Interbike is basically like a strip-club where you aren’t allowed to touch any of the dancers. This year I got all worked up seeing the latest from Easton but left the show feeling pretty unsatisfied. After flipping through the catalog hundreds of times and burning up the Easton website I finally got a chance to test the goods for myself.
Easton hooked me up with a component trifecta that’s geared toward all-mountain / freeride / DH rigs. Most of us don’t realize it but handlebars, stems, and seat posts need updating and/or replacing every few years, particularly if they’re abused day in and day out (guilty). Fortunately Easton has just the ticket: the Monkeylite DH bar (now in 750mm width), the 65mm Havoc stem, and the Havoc two bolt seat post. These products alone or together offer the perfect complement to your long travel mountain bike.
First on the block is the MonkeyLite DH bar (MSRP $150). The first thing you’ll notice about the 2010 MonkeyLite DH is the new graphics and flat white center. More importantly you also now have a choice of either 750mm or a slightly narrower 711mm version. The DH bar weighs around 230 grams which means it’s still lighter than most bars and incredibly strong. You get a very comfortable 9° back sweep which keeps your wrists fairly straight rather than twisted.
You also get a 5° upsweep which I noticed reduces fatigue when turning (that little amount of rise rotated my wrists slightly towards the center of the bike and made me use more triceps). The 40mm rise placed my body in just about the right spot for hitting the slopes, reducing that unsettling “over the wheel” feeling. Since this is a carbon bar you’ll notice reduced sting from taking hits. Carbon allows the bar to flex without transmitting the full force of rocks, logs and drops through the bar.
The Havoc DH stem (MSRP $85) comes in white or black this year and has new graphics as well. There are three lengths to choose from (50mm, 65mm, or 80mm) and each sports a 10°rise. The Havoc stem is made from 6061 aluminum making it durable enough for the demanding rider without worrying about it breaking. I chose the 65mm stem (203 grams) which is not the lightest I’ve seen but I’m definitely willing to trade off a little extra weight for improved durability. The four bolt front cap was made as wide as possible to evenly distribute clamping forces, making it safe for carbon bars as well. The double pinch bolt at the steering tube is really a must for the all-mountain / freerider crowd. This is a very stiff unit that’s a great addition to any front end overhaul.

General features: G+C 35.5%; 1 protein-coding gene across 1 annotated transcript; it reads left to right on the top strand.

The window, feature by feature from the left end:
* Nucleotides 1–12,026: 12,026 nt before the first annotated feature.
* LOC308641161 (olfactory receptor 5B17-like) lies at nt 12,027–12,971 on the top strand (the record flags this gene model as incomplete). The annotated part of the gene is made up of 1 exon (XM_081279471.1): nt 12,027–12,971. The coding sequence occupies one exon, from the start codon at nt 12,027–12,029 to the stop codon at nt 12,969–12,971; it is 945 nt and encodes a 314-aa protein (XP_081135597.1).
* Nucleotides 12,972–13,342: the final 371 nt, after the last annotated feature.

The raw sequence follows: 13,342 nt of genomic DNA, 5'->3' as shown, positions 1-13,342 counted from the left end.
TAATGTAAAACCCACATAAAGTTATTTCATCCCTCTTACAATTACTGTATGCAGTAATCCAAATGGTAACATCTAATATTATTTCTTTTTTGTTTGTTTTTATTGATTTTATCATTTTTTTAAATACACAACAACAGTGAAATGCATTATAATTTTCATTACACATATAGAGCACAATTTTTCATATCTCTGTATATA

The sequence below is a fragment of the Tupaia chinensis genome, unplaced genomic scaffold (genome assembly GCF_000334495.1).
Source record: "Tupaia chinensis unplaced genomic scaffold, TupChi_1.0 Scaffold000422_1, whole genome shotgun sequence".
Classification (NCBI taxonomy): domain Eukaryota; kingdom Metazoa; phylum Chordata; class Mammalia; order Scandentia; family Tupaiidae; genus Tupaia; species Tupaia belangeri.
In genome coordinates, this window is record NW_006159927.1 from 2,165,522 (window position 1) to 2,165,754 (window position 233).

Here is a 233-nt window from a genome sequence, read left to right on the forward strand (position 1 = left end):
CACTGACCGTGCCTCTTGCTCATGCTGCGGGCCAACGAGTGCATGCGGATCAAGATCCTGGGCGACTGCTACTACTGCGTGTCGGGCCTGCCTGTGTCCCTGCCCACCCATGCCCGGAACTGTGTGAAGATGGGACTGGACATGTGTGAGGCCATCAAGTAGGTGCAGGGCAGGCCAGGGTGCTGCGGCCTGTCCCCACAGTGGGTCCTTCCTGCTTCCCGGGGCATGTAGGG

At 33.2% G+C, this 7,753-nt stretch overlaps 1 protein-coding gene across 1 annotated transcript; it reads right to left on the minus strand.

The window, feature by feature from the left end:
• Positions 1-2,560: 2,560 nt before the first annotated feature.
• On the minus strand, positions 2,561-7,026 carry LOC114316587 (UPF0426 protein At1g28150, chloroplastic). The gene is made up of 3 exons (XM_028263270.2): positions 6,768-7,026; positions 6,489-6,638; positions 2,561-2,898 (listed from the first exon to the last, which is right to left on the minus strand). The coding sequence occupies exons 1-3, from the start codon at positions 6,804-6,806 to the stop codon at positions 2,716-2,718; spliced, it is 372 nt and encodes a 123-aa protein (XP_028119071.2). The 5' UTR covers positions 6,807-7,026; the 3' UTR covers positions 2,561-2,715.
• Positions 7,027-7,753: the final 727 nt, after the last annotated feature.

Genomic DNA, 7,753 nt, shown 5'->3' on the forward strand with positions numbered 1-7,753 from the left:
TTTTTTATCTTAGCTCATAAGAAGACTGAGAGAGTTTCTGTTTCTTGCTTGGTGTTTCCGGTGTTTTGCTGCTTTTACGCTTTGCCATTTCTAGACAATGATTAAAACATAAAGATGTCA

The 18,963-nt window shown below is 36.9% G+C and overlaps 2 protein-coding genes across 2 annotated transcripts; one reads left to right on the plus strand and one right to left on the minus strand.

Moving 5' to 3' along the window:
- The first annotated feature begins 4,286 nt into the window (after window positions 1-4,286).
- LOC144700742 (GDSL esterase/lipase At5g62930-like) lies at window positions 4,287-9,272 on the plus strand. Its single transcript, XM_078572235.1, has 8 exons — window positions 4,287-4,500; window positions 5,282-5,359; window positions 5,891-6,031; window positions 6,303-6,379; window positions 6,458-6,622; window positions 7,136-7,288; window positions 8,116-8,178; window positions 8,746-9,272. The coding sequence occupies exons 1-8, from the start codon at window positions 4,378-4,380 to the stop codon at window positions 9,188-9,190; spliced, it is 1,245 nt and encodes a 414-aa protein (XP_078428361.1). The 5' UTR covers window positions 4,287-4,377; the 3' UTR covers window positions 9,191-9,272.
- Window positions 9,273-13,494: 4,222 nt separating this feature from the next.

NOTE: whenever installing stems or bars, always refer to manufacturer info for torque specifications and sequences. Failure to do so may permanently damage the stem and bar.
The double bolt Havoc seat post (MSRP $80) is the third piece of the all-mountain pie. At about 285 grams for the 350mm unit you’re getting an Easton EA70 aluminum tapered wall unit that can take a ton of abuse. Available in four sizes (27.2, 30.0, 30.9, or 31.6mm), the post will fit almost any MTB seat tube out there. The killer feature here is that you can switch between either 7mm or 8mm rails by orienting the clamp plates. Perfect for those saddles with beefier rails!
The double bolt design allows you to easily set up your seat angle and provides a strong clamping area to prevent saddle movement. I did find the angle of the bolts a little annoying because I couldn’t use a tee-handle Allen key and ended up using a slower L-shaped tool. On the bike and hitting trails the seat post held up great with no creaking and no slipping of the saddle position – a definite plus.
Overall the fresh new graphics, solid construction, and trouble-free installation of all these components make them a great choice for updating your all-mountain rig. Bring all three into the champagne room with you the next time you’re out!
Thanks to the folks at Easton for providing the components for review.